LAS VEGAS (KLAS) — A group of doctors is urging states that allow legal recreational marijuana to push the minimum age for buyers to 25 or older.
In a recent New York Times editorial, they noted that marijuana can have a “deleterious impact on cognitive development in adolescents, impairing executive function, processing speed, memory, attention span, and concentration.” They cite long-term studies that show substantial negative effects of marijuana use on brain development of teens and young adults.
Retail marijuana was passed by Nevada voters in 2016, and legal sales began at licensed dispensaries in the summer of 2017. Like alcohol, marijuana buyers in Nevada must provide legal proof that they are 21 or older.
Sasha DeCania is the executive clinical director of Ignite Teen Treatment in Las Vegas, a residential facility which treats teens with mental health or substance abuse issues. She agrees lawmakers should explore raising the age to buy cannabis products.
“I think we have this misconception that cannabis is a drug from many years ago that you smoke and feel high and that’s over,” said DeCania. “But for many kids, it becomes chronic, daily use.”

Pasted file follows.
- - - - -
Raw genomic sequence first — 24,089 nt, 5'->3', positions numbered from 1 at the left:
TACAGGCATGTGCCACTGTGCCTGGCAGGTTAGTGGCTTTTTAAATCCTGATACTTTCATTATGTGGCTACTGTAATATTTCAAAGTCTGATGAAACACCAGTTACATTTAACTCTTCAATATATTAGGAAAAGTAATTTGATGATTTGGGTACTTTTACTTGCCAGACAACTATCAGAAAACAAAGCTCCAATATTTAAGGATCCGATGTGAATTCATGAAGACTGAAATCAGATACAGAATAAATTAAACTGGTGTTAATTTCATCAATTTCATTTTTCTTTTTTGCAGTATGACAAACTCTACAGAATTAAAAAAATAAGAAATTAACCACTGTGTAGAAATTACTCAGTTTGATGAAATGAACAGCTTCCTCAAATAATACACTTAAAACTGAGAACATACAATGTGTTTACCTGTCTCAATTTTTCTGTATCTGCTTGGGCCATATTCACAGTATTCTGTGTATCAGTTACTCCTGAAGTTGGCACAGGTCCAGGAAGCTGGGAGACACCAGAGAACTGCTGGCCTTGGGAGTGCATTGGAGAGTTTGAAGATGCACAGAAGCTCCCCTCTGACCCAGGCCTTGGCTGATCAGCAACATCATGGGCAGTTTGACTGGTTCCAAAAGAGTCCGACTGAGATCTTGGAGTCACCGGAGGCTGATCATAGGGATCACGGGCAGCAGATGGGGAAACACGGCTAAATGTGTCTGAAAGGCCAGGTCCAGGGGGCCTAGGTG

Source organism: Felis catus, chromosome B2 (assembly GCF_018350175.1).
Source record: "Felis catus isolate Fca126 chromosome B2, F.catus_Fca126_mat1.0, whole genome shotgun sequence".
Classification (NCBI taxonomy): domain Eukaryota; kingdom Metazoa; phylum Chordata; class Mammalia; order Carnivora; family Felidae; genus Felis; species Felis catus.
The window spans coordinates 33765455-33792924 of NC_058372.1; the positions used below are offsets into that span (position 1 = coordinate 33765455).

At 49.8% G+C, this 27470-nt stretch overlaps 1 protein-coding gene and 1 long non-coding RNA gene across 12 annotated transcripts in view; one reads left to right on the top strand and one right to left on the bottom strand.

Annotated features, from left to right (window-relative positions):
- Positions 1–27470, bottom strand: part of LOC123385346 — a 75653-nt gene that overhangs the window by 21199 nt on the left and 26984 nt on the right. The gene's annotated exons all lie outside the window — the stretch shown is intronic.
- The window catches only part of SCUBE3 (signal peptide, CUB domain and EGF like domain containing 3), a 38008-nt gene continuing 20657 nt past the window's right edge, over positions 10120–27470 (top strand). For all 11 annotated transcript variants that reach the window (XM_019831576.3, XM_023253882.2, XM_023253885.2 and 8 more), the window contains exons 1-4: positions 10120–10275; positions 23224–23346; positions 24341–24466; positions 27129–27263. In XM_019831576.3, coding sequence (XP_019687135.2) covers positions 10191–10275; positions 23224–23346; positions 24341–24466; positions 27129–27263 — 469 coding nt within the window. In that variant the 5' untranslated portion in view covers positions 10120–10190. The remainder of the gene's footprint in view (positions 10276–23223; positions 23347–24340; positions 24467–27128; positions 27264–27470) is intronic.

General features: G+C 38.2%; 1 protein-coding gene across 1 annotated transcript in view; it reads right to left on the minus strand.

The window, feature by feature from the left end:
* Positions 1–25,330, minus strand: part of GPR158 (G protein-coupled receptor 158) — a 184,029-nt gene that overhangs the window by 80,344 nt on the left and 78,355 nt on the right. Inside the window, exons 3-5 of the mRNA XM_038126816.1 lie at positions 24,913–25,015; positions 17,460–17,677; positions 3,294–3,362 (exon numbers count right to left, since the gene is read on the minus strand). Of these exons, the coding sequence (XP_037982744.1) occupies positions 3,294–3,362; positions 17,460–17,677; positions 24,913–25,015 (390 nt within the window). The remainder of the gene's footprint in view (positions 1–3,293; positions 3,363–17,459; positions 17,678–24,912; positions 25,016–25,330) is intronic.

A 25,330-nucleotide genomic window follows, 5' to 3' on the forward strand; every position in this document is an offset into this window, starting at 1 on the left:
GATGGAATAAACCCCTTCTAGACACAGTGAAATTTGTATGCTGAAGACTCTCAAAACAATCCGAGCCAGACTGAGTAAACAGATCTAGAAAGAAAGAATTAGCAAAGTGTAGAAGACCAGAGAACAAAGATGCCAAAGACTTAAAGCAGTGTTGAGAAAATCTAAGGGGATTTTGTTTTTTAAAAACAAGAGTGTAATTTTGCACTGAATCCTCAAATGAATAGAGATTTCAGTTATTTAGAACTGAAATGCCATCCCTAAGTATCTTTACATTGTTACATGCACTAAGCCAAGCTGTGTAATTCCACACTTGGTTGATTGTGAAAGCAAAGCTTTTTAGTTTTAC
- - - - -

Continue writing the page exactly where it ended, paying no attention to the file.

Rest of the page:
DeCania said she has seen serious mental and physical health problems in adolescents that routinely use marijuana. She said doctors are still sorting out the long-term effects on brain development, and noted conative ability is not fully developed until a person’s mid-20’s.
“Laws don’t always prohibit people from using any type of substance,” said DeCania. “But I do agree that cannabis use chronically or frequently during brain development is detrimental.”
DeCania said alcohol and marijuana have vastly different effects on the body and brain and must be treated differently. She said it may not be appropriate to keep the same legal standard with both products.
The authors of the New York Times editorial said the risk marijuana poses to adolescents today is greater than in the 1990’s. They note the average THC of confiscated marijuana 20 or 30 years ago was roughly 3.7%, whereas the average content now is 18.7%.
In January Governor Steve Sisolak announced the creation of a Cannabis Compliance Board for Nevada. However, since retail sales of cannabis were legalized in Nevada, there has been no legislative push to change the minimum age for buyers.